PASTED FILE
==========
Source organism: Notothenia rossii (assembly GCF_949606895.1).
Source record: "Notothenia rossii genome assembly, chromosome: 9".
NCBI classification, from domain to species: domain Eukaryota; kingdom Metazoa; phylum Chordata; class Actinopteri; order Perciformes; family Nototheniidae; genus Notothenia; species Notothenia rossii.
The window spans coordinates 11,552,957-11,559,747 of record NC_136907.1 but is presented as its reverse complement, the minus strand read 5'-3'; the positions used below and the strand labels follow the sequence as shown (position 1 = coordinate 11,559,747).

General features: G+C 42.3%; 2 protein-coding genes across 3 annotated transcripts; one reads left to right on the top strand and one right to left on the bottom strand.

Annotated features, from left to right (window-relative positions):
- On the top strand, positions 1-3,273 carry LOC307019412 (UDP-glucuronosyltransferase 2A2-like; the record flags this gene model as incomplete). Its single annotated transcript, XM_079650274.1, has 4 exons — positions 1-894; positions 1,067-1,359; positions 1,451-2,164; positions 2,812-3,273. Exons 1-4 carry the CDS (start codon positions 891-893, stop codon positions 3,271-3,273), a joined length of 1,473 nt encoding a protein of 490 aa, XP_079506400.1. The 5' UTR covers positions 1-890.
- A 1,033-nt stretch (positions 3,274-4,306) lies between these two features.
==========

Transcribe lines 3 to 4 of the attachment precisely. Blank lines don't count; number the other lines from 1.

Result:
NCBI classification, from domain to species: domain Eukaryota; kingdom Metazoa; phylum Chordata; class Actinopteri; order Perciformes; family Nototheniidae; genus Notothenia; species Notothenia rossii.
The window spans coordinates 11,552,957-11,559,747 of record NC_136907.1 but is presented as its reverse complement, the minus strand read 5'-3'; the positions used below and the strand labels follow the sequence as shown (position 1 = coordinate 11,559,747).